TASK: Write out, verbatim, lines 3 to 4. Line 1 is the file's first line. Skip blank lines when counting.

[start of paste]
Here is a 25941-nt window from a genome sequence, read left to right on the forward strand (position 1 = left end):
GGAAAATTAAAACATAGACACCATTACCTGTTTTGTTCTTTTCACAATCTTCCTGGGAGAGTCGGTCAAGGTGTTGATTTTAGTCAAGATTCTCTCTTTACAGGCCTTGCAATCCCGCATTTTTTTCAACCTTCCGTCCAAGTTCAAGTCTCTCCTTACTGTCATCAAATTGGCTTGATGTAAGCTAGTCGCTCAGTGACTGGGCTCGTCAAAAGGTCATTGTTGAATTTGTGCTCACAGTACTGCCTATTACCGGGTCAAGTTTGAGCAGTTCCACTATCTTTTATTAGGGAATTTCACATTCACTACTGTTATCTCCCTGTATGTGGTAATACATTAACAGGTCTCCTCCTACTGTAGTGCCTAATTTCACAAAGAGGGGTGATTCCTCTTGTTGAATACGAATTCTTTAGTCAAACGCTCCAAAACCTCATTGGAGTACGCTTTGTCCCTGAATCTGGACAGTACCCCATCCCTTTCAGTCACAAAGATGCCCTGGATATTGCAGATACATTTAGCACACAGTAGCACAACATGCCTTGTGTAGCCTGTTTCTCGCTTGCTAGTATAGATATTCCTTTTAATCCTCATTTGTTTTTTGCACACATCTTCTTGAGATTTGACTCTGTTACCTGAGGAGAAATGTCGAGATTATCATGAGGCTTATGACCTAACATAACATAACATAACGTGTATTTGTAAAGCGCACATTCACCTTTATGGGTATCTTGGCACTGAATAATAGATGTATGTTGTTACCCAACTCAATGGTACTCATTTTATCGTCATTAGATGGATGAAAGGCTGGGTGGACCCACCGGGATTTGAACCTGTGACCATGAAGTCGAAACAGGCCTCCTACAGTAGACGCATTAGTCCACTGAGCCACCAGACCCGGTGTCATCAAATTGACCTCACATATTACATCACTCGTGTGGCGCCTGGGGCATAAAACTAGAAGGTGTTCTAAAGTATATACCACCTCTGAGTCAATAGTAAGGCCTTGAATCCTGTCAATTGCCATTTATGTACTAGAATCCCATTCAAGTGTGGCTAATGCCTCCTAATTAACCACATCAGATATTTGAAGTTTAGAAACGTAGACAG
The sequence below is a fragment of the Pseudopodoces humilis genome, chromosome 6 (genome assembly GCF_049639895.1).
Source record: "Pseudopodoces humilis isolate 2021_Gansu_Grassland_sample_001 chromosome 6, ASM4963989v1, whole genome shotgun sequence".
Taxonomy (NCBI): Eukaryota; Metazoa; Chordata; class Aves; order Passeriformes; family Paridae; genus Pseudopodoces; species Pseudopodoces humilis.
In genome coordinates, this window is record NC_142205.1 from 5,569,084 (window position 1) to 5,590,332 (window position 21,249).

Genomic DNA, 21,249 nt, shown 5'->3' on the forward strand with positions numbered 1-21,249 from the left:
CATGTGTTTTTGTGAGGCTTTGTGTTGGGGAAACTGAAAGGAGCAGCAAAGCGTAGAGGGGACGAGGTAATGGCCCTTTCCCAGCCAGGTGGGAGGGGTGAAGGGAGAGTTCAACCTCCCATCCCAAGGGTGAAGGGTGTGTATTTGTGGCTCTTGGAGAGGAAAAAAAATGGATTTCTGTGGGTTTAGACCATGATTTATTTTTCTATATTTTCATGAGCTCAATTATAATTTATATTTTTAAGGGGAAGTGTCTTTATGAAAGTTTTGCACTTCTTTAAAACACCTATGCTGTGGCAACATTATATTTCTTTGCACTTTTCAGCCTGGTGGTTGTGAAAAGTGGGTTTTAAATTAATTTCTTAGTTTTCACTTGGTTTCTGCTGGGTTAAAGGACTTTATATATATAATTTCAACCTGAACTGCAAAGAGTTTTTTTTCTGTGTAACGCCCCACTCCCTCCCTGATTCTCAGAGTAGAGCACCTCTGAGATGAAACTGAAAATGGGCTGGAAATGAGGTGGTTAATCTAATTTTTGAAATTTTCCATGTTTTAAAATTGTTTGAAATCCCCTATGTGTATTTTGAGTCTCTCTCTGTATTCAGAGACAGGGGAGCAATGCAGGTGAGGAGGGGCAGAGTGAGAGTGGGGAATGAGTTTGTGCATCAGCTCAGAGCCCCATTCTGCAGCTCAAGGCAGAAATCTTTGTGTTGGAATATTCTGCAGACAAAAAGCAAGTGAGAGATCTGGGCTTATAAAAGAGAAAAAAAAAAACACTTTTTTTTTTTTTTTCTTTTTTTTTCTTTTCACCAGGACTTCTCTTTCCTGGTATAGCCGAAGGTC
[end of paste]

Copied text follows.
The sequence below is a fragment of the Pseudopodoces humilis genome, chromosome 6 (genome assembly GCF_049639895.1).
Source record: "Pseudopodoces humilis isolate 2021_Gansu_Grassland_sample_001 chromosome 6, ASM4963989v1, whole genome shotgun sequence".